Project description:The response of L. lactis to the presence of S. cerevisiae was analyzed during the exponential growth phase in fermentors in defined growth conditions. Although no growth kinetic difference was observed between the pure and mixed culture of L. lactis, the mRNA level of genes was significantly modified. More particularly, a strong reorientation of pyrimidine metabolism was observed when L. lactis was grown in the mixed culture. Keywords: microbial interaction, time course A pure culture of L. lactis was conducted in parallel with a co-culture of L. lactis and S. cerevisiae. For the transcriptomic analysis, the mixed culture (test condition, 2.5 hours of culture, B’) was compared to the pure culture (reference, 2.5 hours of culture, B) on the same slide at the same time. The mRNA level changes between 2 and 3 hours (A and C samples) flanking B sample (2.5 hours) in the pure culture were also determined on another slide. Total RNA was extracted from these samples and labelled cDNA (Cy3/Cy5) were prepared and hybridized on glass slides exhibiting 2004 amplicons specific of Lactococcus lactis IL1403 genes. 3 independent repetitions were performed.
Project description:The lactococcal phage p2 is a model for studying the Skunavirus genus, the most prevalent group of phages in cheese factories worldwide. It infects L. lactis MG1363, a model strain for the study of Gram-positive bacteria. The structural proteins of phage p2 have been thoroughly described. However, most of its non-structural proteins are still uncharacterized. Here, we developed an integrative approach, making use of structural biology, genomics, physiology, and proteomics to provide insights into the function of ORF47, the most conserved non-structural protein of unknown function among the Skunavirus genus. We found this small phage protein to have a major impact on the bacterial proteome and to be important to prevent bacterial resistance to phage infection.
Project description:Staphylococcus aureus causes a spectrum of human infection. Diagnostic delays and uncertainty lead to treatment delays and inappropriate antibiotic use. A growing literature suggests the host’s inflammatory response to the pathogen represents a potential tool to improve upon current diagnostics. The hypothesis of this study is that the host responds differently to S. aureus than to E. coli infection in a quantifiable way, providing a new diagnostic avenue. This study uses Bayesian sparse factor modeling and penalized binary regression to define peripheral blood gene-expression classifiers of murine and human S. aureus infection. The murine-derived classifier distinguished S. aureus infection from healthy controls and Escherichia coli-infected mice across a range of conditions (mouse and bacterial strain, time post infection) and was validated in outbred mice (AUC>0.97). A S. aureus classifier derived from a cohort of 95 human subjects distinguished S. aureus blood stream infection (BSI) from healthy subjects (AUC 0.99) and E. coli BSI (AUC 0.82). Murine and human responses to S. aureus infection share common biological pathways, allowing the murine model to classify S. aureus BSI in humans (AUC 0.84). Both murine and human S. aureus classifiers were validated in an independent human cohort (AUC 0.95 and 0.94, respectively). The approach described here lends insight into the conserved and disparate pathways utilized by mice and humans in response to these infections. Furthermore, this study advances our understanding of S. aureus infection; the host response to it; and identifies new diagnostic and therapeutic avenues. To create a host gene expression-based classifier for S. aureus infection, mice from a variety of experimental conditions were utilized. Seven different strains of inbred mice (n=187 total) were challenged with four different S. aureus strains via intraperitoneal inoculation and sacrificed at various time points as described in Methods. The comparator group for model derivation included 50 A/J or C57BL/6J mice inoculated with E. coli (O18:K1:H7) as well as 54 uninfected mice. Next, the murine S. aureus classifier was externally validated in outbred CD-1 mice with S. aureus infection (Sanger 476 or USA300), E. coli infection (O18:K1:H7), or uninfected controls (10 animals per condition). Method: All experiments were performed on mice 6-8 weeks old. For the murine S. aureus predictor, seven inbred mouse strains (3 mice/strain: 129S1/SvImJ, A/J, AKR/J, BALB/cByJ, C57BL/6J, C3H/HeJ, and NOD/LtJ) were IP inoculated with 107 CFU/g of S. aureus Sanger476, euthanized at 2h after injection, and bled. This was repeated using four different S. aureus strains (USA100, USA300, MW2, and Sanger476) in A/J mice (n=3 per S. aureus strain). For time series experiments, both A/J and C57BL/6J mouse strains were IP inoculated with S. aureus Sanger476 as above, and sacrificed at 2, 4, 6, and 12h after injection (n=5 per time point).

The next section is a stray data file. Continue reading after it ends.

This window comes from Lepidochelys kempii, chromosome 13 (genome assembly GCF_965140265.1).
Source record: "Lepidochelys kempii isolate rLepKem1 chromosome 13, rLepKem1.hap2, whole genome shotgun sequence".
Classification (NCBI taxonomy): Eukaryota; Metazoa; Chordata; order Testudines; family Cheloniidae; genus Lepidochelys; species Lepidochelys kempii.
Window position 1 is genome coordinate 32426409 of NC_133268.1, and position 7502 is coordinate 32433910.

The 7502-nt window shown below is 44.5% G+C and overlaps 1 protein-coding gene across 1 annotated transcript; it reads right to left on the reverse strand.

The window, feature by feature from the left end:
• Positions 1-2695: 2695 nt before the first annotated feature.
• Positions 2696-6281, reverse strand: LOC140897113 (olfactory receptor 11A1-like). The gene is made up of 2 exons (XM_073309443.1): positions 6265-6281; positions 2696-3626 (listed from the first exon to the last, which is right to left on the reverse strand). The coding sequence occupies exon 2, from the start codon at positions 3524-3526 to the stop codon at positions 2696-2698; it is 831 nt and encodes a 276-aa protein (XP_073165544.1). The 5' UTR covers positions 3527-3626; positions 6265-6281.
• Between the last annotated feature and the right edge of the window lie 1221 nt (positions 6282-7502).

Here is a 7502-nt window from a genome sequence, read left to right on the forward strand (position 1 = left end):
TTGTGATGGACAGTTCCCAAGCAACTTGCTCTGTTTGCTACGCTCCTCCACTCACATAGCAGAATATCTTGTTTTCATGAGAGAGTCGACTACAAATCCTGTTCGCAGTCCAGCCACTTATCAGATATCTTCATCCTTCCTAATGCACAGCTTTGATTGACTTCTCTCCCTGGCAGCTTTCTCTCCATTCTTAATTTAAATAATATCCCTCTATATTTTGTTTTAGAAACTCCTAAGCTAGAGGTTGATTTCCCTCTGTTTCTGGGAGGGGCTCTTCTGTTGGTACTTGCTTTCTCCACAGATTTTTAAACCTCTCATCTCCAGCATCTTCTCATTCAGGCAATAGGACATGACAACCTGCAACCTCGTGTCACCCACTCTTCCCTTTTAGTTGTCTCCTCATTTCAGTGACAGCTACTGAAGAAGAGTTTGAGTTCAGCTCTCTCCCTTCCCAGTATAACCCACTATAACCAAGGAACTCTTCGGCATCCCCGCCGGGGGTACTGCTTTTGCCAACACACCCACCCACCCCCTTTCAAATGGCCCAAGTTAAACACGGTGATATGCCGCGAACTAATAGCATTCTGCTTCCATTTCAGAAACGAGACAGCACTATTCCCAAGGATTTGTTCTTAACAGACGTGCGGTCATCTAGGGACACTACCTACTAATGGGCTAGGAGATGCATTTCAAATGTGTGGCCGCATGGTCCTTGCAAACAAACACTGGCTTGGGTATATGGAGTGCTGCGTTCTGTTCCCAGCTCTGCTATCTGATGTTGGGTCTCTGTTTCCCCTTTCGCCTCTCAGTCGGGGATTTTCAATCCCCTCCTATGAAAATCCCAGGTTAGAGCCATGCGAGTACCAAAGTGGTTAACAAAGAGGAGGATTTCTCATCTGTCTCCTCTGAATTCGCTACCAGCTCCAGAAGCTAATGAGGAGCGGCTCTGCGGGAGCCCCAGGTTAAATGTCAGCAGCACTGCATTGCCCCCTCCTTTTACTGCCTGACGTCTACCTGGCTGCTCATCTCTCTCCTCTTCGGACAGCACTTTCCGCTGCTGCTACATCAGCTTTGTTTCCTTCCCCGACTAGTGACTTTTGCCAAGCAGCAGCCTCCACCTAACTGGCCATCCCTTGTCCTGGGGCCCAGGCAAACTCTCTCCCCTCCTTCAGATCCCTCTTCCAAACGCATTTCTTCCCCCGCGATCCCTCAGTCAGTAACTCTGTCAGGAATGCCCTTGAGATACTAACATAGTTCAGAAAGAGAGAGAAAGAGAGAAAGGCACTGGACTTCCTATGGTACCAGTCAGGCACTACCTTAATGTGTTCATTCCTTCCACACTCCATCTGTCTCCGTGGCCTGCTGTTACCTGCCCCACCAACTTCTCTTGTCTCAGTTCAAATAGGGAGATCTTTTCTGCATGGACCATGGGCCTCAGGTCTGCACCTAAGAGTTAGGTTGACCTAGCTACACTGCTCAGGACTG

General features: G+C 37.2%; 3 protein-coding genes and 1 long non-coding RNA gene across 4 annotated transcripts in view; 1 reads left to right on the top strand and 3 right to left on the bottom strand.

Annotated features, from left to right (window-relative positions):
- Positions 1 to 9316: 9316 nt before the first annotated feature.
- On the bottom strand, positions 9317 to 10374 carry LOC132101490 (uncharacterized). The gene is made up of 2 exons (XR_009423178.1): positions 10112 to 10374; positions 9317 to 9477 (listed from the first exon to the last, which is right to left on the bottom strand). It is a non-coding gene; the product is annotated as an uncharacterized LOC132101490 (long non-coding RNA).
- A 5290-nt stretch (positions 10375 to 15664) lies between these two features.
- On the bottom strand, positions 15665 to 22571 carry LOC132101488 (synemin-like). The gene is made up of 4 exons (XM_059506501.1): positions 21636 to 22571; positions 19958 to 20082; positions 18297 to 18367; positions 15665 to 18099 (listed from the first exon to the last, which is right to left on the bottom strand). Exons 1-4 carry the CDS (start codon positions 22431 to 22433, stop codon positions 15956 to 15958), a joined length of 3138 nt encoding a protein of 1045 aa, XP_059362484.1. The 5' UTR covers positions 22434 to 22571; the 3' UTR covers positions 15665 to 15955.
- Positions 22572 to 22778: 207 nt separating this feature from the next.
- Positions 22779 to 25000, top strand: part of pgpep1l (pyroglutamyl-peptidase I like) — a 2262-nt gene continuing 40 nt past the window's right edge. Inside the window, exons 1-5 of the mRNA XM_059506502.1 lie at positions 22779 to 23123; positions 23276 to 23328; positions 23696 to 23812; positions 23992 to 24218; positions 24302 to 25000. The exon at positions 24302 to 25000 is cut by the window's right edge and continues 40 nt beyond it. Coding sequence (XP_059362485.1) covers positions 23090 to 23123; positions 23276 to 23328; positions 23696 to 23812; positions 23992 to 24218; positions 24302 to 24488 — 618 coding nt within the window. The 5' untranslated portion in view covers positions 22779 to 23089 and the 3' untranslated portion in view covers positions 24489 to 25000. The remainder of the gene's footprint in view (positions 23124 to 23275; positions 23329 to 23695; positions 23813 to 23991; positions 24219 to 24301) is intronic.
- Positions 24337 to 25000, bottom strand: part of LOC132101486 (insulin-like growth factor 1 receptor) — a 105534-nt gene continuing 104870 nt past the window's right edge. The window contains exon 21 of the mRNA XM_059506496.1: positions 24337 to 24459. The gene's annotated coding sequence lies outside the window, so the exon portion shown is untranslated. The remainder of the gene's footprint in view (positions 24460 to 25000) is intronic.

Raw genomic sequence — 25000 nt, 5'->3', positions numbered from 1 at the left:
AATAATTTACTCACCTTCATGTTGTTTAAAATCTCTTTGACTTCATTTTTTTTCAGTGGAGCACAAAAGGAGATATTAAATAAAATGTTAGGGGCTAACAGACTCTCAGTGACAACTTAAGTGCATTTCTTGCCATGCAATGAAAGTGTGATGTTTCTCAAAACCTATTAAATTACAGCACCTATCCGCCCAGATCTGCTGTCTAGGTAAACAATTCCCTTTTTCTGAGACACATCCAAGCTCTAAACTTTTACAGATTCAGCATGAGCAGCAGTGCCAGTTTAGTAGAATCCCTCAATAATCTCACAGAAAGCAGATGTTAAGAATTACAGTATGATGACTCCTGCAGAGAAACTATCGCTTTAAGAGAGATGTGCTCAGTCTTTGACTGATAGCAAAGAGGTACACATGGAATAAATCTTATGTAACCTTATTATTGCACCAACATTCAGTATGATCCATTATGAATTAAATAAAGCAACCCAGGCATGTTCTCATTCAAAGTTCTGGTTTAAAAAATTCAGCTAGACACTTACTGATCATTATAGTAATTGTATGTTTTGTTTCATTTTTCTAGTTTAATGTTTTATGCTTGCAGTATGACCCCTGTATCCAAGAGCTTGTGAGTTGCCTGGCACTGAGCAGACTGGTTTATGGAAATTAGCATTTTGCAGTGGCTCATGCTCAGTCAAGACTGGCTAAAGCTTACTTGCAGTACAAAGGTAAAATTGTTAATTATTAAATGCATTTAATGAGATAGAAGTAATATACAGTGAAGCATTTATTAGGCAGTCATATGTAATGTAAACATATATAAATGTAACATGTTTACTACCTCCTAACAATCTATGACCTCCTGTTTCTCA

Project description:Comparison of L. lactis NZ9000 ΔlmrR versus L. lactis NZ9000 wild type Keywords: Transcription profiling Comparison between strain lacking transcriptional regulator LmrR of major Lactococcal mdr transporter LmrCD, and wild type parental strain.